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- - food aggression (http://www.germanshepherds.com/forum/aggression-good-bad-ugly/442945-food-aggression.html)
Hi, I'm looking for ways to stop food agression. I have a 6 month old german Shepard pup. We rescued him at 41/2 months. A day after bringing him home. He came down with parvo. When we got him back he was very under weight and starved. He was on a diet of chicken and rice for a week. Now he is crazy over people food. So here's the problem he doesn't have agression with his normal dog food but if he gets people food(we do not give him people food) he gets aggressive towards my other dog and the kids if they try and take it away, not so much me and my husband tho. Today he ate a hole through my 9 year Olds back pack to get to a bag of popcorn and when she tried to take the backpack from him he growled and nipped at her hand leaving marks. Please help we have been through so much with this pup and would hate to have to get rid of him over this.
No people food. When he gets his own food, he eats in a crate. When you're having meals, he's in his crate.
He's young and you can fix this. No table food.
Also watch out when you bring home groceries. My food assertive male when he was about one decided the fridge was his. He went after my older female a couple times for being around the fridge while I was putting food in it. No more, not allowed near the fridge - he'd either go in the crate or outside.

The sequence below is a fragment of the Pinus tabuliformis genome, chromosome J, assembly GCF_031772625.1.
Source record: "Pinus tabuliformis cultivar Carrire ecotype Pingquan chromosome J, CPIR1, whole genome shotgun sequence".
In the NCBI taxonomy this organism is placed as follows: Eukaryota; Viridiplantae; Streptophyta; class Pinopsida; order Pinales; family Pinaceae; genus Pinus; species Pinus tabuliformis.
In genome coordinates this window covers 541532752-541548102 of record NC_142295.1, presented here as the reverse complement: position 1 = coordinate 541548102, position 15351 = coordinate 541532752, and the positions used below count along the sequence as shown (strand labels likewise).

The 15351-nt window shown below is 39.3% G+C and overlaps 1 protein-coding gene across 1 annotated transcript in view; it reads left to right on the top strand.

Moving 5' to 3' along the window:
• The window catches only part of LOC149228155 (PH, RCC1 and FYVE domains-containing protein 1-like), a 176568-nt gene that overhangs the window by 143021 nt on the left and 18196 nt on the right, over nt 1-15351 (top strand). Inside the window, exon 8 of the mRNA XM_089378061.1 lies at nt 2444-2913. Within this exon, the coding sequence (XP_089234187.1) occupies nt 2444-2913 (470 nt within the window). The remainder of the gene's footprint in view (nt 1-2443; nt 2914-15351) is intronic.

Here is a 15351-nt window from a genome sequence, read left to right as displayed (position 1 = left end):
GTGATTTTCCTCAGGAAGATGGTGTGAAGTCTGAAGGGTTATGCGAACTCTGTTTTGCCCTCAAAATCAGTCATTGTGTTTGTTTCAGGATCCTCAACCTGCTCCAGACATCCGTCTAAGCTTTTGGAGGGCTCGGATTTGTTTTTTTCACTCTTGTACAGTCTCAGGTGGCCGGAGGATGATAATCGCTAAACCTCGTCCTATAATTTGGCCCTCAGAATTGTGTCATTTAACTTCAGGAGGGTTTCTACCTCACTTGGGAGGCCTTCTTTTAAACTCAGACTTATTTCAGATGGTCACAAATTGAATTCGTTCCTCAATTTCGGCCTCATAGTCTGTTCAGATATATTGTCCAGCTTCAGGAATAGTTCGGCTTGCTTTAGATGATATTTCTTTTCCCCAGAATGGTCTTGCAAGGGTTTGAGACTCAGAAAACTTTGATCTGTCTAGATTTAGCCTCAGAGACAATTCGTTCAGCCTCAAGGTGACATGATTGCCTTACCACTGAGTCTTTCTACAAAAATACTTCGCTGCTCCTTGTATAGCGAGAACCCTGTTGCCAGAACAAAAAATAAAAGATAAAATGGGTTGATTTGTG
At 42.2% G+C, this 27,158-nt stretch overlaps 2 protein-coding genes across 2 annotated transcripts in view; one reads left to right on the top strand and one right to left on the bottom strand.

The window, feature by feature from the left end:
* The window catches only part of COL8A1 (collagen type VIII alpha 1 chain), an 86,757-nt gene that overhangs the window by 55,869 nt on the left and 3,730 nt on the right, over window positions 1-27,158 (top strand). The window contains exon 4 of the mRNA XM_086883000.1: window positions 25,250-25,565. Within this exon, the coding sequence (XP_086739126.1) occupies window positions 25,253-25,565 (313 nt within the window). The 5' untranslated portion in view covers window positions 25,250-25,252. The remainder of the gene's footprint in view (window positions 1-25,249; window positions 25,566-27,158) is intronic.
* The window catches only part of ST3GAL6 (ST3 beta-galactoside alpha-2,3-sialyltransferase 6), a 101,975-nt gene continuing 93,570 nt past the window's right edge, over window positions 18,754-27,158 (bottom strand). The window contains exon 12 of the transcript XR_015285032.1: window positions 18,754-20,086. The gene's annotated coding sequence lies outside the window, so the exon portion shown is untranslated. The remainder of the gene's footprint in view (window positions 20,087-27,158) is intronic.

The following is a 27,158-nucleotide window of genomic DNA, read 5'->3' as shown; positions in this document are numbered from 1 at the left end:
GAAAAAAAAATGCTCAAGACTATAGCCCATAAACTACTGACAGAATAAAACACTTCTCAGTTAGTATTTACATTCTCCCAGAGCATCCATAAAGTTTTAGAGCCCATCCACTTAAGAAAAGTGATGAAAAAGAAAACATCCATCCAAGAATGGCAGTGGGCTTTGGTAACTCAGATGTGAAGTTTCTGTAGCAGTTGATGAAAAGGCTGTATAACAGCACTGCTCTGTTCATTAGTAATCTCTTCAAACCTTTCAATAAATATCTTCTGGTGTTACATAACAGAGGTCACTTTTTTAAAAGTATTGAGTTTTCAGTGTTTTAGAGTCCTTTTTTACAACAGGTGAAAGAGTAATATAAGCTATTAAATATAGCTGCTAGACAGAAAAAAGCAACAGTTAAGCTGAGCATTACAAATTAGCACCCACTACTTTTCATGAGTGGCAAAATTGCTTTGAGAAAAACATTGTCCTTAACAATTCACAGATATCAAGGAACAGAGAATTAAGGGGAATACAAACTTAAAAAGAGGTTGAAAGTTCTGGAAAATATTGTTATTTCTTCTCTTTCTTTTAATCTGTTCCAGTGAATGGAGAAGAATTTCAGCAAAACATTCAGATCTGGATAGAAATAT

That's dangerous. Do consult a behaviorist.
Besides what SunCzarina says, because there will always be potential for him to find food no matter where you are, I would teach him impulse control around food, start slow with low value food cheerios, his kibble etc.. I dont know where you are in terms of training, but teaching him leave it will help. Rather than completely cut out all human food, phase it out gradually. If you see he has some high value food or toy dont take it from him, go toward him and drop a piece of food. Build his trust. Play exchange games.
While it is not the same thing, when our puppy was pushy about food and big enough to push himself in I would ask for a settle and throw him treats as we eat. Gradually increased the time between the treats, and now he is comfortable lying down near us without begging for food as we eat.
But do consult a behaviorist. They will tell you what is best for your situation.
Here is what Patricia McConnell says :
TREATMENT FOR INTERSPECIFIC GUARDING: I’m going to talk here about resource guarding between dogs and people. Treating it between two dogs uses the same basic principles, but requires enough alterations in technique to deserve its own article. That said, the most effective technique for stopping a dog from guarding resources from human intervention is to change your dog’s internal response to anothers attempt to possess their “treasure.” That is why you are best off using Desensitizing and Classical Conditioning to teach your dog to love it when you approach and reach toward an object. In other words, in this case you are not training your dog to respond to a cue, but conditioning an internal response to someone approaching something that they cherish.